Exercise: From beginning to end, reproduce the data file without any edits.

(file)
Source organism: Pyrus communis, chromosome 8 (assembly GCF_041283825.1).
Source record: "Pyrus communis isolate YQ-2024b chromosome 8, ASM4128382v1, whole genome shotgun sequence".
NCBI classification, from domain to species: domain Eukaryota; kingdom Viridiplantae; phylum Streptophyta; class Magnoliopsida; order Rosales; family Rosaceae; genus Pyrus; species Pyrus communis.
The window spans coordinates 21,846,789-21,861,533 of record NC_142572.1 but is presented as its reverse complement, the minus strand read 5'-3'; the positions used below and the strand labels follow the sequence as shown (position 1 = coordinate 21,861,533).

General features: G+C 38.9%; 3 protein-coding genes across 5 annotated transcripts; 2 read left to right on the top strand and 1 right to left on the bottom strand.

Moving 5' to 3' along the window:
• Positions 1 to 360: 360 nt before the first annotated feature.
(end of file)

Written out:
Source organism: Pyrus communis, chromosome 8 (assembly GCF_041283825.1).
Source record: "Pyrus communis isolate YQ-2024b chromosome 8, ASM4128382v1, whole genome shotgun sequence".
NCBI classification, from domain to species: domain Eukaryota; kingdom Viridiplantae; phylum Streptophyta; class Magnoliopsida; order Rosales; family Rosaceae; genus Pyrus; species Pyrus communis.
The window spans coordinates 21,846,789-21,861,533 of record NC_142572.1 but is presented as its reverse complement, the minus strand read 5'-3'; the positions used below and the strand labels follow the sequence as shown (position 1 = coordinate 21,861,533).

General features: G+C 38.9%; 3 protein-coding genes across 5 annotated transcripts; 2 read left to right on the top strand and 1 right to left on the bottom strand.

Moving 5' to 3' along the window:
• Positions 1 to 360: 360 nt before the first annotated feature.